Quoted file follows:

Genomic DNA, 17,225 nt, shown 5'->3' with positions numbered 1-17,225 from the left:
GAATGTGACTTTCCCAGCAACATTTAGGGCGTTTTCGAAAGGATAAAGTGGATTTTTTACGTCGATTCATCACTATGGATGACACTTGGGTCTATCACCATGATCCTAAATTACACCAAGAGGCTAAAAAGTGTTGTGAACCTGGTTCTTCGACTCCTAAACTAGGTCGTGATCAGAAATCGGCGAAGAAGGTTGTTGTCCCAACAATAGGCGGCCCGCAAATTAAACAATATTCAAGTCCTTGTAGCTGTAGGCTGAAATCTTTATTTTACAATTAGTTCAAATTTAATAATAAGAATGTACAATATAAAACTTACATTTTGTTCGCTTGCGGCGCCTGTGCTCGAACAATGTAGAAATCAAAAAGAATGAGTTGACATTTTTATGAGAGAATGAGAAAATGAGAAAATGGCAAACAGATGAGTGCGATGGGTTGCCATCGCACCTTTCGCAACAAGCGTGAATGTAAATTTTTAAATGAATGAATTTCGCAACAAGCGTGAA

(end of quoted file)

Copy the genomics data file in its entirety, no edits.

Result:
Genomic DNA, 17,225 nt, shown 5'->3' with positions numbered 1-17,225 from the left:
GAATGTGACTTTCCCAGCAACATTTAGGGCGTTTTCGAAAGGATAAAGTGGATTTTTTACGTCGATTCATCACTATGGATGACACTTGGGTCTATCACCATGATCCTAAATTACACCAAGAGGCTAAAAAGTGTTGTGAACCTGGTTCTTCGACTCCTAAACTAGGTCGTGATCAGAAATCGGCGAAGAAGGTTGTTGTCCCAACAATAGGCGGCCCGCAAATTAAACAATATTCAAGTCCTTGTAGCTGTAGGCTGAAATCTTTATTTTACAATTAGTTCAAATTTAATAATAAGAATGTACAATATAAAACTTACATTTTGTTCGCTTGCGGCGCCTGTGCTCGAACAATGTAGAAATCAAAAAGAATGAGTTGACATTTTTATGAGAGAATGAGAAAATGAGAAAATGGCAAACAGATGAGTGCGATGGGTTGCCATCGCACCTTTCGCAACAAGCGTGAATGTAAATTTTTAAATGAATGAATTTCGCAACAAGCGTGAA